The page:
If you feel the love you'll fork out the $25 to flickr to be "pro" which means that you'll have an even larger capacity to exhibit your work. Others may be motivated by the desire of a vocation or creative challenge, in a flat job market. Vanity Press offerings will tie in nicely with this type of professional incentive.

If great painters have to die to be valued then semi pro photographers must go broke buying pricey apparatus. Its a pay to play incentive to get hooked into that annual pro fee.

don't fool yourselves (1)

jern (585127) | more than 4 years ago | (#32629074)

Getty is in the business of making money, they might dress it up with the "need to inform" or "supplying power visual media", but at the end of the day shareholders need to get paid, if they can do this through some cheaper means and still make the cash they need, they will. So my big prediction; flickr users are going to get used!!!

Mark Getty: (0)

Anonymous Coward | more than 4 years ago | (#32631558)

"Intellectual Property is the oil of the 21st century."

Great way to sell your soul for a few bucks.

Probably not the most popular view but.... (1)

Idiomatick (976696) | more than 4 years ago | (#32635024)

Photography is easy. Seriously really easy. It is to art like golf is to physical sports. Sure there are a lot of extra things you can learn to get a great photo BUT to get a pretty nice photo it really doesn't take much talent at all. Often an eye for art and colour a little info on composition and you are there, buy a nice camera and learn some Photoshop touch up techniques.

There is only room in the world for a handful of full time photographers. And the majority of the reason they are the people making money isn't intrinsic ability but the skill to sell BS. There are 4.7 billion pictures on Flickr. That more than faaar more than covers the need for most photographs. Need a picture of stonehenge? You have 32,200 pictures to choose from. Look at only the top 1% of those, assume the rest is garbage. You've got 322 to choose from for the angle/lighting you want. Maybe there will be 5% of them in the right set up. You have 15 artists now with similar pics to compete on price. One of them likely took it without really giving a shit and will let you use it for a buck or nothing.

Photography is going to die. As everyone gets cameras the law of a million monkeys comes into play (AND old pictures aren't going anywhere). Within 10years flickr will probably have 20billion pictures to chose from.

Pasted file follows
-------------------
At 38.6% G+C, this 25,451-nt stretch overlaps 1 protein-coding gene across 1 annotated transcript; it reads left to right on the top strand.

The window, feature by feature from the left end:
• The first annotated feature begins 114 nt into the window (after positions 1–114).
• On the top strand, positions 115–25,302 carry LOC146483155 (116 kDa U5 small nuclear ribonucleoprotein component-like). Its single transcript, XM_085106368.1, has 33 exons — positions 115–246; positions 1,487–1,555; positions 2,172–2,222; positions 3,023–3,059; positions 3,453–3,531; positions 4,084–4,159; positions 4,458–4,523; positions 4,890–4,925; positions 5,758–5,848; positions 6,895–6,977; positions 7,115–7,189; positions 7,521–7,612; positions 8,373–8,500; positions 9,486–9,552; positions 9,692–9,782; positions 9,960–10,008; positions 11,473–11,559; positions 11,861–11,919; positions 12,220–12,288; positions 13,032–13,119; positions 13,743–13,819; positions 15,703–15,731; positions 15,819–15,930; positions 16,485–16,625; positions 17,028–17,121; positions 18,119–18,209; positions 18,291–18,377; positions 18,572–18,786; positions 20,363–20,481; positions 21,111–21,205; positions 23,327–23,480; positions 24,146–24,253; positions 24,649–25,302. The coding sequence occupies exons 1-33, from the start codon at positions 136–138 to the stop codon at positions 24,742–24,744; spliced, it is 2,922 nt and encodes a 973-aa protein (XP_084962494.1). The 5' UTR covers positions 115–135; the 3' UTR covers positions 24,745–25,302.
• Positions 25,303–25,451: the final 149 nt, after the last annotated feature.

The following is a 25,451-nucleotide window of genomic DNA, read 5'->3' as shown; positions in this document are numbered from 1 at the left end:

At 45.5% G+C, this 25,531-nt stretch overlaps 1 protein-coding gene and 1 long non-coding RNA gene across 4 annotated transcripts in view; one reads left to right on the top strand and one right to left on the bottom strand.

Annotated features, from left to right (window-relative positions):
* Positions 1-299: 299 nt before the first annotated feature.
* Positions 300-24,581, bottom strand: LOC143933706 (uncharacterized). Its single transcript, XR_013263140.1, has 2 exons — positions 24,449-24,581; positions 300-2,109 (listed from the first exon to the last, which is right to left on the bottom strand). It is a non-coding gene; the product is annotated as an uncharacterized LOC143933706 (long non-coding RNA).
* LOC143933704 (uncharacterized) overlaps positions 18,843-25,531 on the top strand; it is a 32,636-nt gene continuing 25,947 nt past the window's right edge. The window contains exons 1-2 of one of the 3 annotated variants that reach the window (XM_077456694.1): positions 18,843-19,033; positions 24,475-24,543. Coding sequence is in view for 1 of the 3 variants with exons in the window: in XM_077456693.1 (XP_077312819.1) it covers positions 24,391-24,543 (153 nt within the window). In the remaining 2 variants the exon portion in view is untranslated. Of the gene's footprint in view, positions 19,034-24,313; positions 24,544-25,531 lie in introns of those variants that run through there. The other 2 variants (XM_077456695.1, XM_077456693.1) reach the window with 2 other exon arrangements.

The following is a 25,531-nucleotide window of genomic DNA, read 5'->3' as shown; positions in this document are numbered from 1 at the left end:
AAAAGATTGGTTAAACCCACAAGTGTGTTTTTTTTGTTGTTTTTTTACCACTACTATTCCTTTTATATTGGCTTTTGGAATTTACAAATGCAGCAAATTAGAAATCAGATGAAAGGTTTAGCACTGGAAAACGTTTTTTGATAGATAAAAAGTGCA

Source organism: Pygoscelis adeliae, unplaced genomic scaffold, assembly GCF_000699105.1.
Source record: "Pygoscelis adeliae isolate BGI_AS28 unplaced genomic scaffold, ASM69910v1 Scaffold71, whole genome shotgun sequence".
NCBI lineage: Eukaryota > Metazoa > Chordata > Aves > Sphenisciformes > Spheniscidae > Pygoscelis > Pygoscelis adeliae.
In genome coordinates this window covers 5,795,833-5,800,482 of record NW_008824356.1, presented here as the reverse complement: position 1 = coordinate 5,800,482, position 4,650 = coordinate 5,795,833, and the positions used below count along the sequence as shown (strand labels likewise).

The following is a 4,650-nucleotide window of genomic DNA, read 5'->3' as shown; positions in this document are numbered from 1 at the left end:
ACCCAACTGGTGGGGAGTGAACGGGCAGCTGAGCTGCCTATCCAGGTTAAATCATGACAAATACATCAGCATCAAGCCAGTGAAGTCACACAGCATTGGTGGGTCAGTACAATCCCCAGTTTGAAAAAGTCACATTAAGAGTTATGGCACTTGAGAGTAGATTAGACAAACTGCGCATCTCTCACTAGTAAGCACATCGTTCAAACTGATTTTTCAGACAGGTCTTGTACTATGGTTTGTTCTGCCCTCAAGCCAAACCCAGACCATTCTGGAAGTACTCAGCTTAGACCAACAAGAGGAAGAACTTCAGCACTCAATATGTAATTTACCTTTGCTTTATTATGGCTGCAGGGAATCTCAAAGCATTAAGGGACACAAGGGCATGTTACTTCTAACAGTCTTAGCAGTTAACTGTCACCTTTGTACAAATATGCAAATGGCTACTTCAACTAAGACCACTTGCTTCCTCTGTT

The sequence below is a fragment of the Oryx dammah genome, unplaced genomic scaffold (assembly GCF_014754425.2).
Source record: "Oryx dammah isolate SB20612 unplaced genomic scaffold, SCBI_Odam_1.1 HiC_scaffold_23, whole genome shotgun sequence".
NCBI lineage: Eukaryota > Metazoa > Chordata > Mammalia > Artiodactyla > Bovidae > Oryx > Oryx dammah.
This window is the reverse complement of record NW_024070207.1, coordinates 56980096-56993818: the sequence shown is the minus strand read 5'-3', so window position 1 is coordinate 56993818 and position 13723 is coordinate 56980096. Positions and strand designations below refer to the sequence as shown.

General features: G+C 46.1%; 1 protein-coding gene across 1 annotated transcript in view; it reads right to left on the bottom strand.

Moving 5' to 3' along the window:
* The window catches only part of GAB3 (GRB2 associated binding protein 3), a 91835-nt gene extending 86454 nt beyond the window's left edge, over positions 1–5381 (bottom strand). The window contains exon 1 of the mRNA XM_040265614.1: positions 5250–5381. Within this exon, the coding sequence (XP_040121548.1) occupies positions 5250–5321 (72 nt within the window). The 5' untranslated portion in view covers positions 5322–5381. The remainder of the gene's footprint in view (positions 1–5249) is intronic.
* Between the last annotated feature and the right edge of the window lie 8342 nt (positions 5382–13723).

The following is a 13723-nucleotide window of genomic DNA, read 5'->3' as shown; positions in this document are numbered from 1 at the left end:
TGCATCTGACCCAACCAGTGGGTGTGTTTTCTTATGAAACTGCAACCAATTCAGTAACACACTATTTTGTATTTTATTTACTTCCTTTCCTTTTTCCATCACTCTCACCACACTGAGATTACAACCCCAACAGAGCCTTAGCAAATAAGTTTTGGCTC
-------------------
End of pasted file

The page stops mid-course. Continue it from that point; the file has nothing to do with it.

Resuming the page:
You are dealing with supply and demand here. Supply is increasing exponentially while demand is very slowly moving upwards. Get over it.

OT: Music will follow this trend eventually given a big enough population and people in wealthy enough positions to spend time learning instruments. (Youtube music is the start of this trend). Only a tiny fraction of people that can play an instrument will make money. Likely a much higher % than photographers due to logistics but the trend will happen.

Re:Probably not the most popular view but.... (0)

Anonymous Coward | more than 4 years ago | (#32635912)

You'd be surprised - there's more to photography than you know (clearly). But your ignorance is far from uncommon.

There are quite a few pro photographers in the world. Some of them shoot weddings. Some shoot for advertising agencies. Some shoot catalogue work Some shoot the images you find in a company's annual report.

One of the skills people pay for when choosing a pro photographer is the ability to get reliably high quality images quickly. Sure, you could spray and pray, and hope to get a usable image out of thousands, but it's easier to hire someone who can get it on the first shot. Means you aren't wasting the time of the subject (whether they be the CEO or the bride and groom).

You probably think that the advent of word processing meant that we didn't need professional writers anymore. And that YouTube meant the death of the movie industry.

Re:Probably not the most popular view but.... (1)

Idiomatick (976696) | more than 4 years ago | (#32659978)

Its flickr, the spray part has already happened, no need to pay them for that. Jobs to photograph events like weddings news and catalogues and such will always be there. But 'I need a pretty photo of a smallish bridge in venice at sunset' is filled by flickr. So is 'I need a generic clean person smiling as a backdrop to show how good my phone service is' (works for annual reports too). 'I need a picture of this x to sell on ebay' is well filled.

hi (1)

helentaylor21 (1838134) | more than 4 years ago | (#32638144)

Unless they are willing to spend time and money to collect royalities that they are due, the license is worthless. Now if Getty Images offers some sort of revenue tracking services, that's a different story. If I were a photographer and Getty Images want to take 10-20% to list my photos in their catalogue and also manage the collection of royalities for me, that would be a good deal. http://latestnewscheck.blogspot.com/2010/06/tel-launches-suns-world-cup-song-from.html [blogspot.com]